Gov. Ned Lamont marked the end of his first legislative session with a casual four-minute address to the General Assembly shortly after midnight Wednesday, inviting 187 lawmakers to join him for a drink in his office, and offering a wry reminder that they are coming back for special session.

The Wheelhouse: A Deep Dive Into The State Budget

Jun 5, 2019
Frankie Graziano / Connecticut Public Radio

With more than 24 hours to spare, the legislature's Democratic majorities on Tuesday evening delivered a two-year state budget to Gov. Ned Lamont. It doesn't raise income taxes on the rich, or deplete Connecticut's rainy day fund.

So then, just how does the $43.4 billion plan add up? And how were enough lawmakers brought on board to get it across the finish line?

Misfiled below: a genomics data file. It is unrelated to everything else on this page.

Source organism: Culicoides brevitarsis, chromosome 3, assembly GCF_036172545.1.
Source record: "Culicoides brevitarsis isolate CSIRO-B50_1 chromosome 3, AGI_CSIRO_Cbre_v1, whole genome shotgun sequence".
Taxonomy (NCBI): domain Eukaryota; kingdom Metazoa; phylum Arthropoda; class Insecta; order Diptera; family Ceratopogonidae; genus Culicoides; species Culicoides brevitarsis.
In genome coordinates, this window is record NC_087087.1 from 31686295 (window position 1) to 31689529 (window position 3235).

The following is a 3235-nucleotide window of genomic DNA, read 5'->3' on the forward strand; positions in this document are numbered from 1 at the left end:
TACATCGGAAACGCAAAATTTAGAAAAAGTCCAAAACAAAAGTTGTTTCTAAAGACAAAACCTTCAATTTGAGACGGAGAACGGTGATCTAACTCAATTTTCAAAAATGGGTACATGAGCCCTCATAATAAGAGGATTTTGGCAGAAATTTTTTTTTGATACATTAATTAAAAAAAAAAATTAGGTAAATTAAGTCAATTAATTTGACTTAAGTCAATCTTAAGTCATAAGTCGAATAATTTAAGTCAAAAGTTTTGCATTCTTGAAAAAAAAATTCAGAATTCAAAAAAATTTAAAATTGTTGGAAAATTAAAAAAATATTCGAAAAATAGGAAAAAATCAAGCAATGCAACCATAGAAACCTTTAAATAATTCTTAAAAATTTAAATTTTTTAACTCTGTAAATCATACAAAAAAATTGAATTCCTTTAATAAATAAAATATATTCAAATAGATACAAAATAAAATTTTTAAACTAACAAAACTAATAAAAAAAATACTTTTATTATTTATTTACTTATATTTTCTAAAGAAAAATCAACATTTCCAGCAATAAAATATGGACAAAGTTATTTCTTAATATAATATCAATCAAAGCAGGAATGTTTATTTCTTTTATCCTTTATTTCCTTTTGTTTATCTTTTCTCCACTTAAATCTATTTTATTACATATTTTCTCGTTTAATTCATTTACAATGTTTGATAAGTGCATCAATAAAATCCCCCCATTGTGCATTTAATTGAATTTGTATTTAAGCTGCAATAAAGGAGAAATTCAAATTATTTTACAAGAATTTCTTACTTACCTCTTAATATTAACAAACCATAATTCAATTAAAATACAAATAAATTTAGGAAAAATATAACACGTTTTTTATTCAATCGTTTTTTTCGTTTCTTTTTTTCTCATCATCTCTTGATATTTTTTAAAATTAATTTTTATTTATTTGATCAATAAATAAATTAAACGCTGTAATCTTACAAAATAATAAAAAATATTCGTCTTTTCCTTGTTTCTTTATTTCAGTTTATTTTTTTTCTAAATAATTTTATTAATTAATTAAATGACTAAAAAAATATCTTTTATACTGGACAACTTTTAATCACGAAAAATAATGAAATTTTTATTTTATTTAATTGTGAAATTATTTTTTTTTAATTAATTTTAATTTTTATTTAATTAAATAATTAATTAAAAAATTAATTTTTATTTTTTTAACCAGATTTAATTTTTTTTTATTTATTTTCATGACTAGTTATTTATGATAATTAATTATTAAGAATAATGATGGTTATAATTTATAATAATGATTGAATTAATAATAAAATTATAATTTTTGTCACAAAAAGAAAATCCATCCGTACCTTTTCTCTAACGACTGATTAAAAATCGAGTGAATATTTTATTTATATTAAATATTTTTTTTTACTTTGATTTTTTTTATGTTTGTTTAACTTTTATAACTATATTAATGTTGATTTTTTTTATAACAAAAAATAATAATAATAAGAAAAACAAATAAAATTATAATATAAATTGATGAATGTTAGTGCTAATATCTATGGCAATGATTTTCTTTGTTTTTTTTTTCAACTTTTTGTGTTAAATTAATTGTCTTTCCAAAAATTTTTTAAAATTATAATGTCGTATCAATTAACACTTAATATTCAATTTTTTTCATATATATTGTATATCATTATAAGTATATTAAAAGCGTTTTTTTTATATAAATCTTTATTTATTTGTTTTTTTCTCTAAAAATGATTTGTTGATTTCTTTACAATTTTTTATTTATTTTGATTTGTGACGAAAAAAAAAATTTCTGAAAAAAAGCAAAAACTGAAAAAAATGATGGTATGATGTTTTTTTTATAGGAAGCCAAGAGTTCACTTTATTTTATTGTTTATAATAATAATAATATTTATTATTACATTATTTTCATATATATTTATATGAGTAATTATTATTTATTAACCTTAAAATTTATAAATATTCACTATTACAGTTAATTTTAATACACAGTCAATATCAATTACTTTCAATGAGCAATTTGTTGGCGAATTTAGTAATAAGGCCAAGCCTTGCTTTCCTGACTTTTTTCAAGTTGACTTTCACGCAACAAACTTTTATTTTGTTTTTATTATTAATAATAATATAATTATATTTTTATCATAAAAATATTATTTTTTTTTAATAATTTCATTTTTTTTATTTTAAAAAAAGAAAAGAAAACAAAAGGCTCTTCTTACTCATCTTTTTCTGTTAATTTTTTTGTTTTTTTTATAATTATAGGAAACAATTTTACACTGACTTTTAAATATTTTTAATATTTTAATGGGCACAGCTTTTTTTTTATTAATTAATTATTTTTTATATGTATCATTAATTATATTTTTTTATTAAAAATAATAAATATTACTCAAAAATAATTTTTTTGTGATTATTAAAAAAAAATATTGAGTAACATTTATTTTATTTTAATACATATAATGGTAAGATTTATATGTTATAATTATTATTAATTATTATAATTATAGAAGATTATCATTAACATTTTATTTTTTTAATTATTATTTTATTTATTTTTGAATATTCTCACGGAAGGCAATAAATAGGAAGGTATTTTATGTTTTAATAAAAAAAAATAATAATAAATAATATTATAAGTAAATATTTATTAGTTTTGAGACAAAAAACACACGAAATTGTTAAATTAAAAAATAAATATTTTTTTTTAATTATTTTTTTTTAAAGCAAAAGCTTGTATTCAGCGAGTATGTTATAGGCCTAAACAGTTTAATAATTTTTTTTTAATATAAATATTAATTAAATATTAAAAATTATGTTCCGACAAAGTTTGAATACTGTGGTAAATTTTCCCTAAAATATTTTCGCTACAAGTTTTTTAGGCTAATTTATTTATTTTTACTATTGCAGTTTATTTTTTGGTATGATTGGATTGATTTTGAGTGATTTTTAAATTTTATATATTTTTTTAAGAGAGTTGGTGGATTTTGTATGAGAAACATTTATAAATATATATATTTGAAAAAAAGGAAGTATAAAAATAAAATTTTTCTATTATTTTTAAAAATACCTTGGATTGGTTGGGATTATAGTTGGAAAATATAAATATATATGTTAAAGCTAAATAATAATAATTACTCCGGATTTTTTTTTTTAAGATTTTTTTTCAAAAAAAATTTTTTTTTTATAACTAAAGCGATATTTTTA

A Tale Of Two Budgets: Senate Dems Back Plan Over GOP Objections

Jun 4, 2019
Frankie Graziano / Connecticut Public Radio

It was a tale of sharp contrasts Tuesday as the Senate gave final approval to a new $43.4 billion, two-year state budget. Majority Democrats hailed it as a historic plan that averts a big deficit without raising income tax rates, makes key investments in education and health care, and promotes long-term fiscal stability. But Republicans painted it as a sloppy blueprint that overtaxes businesses and consumers, spends and borrows recklessly, leaves Connecticut with no viable long-term transportation building program, and skirts the legal requirement of a balanced budget. 

From left, Rep. Livvy Floren, Rep, Vincent Candelora, and GOP staffer Pat O'Neil review documents as budget debate continues.
Mark Pazniokas / CTMirror.org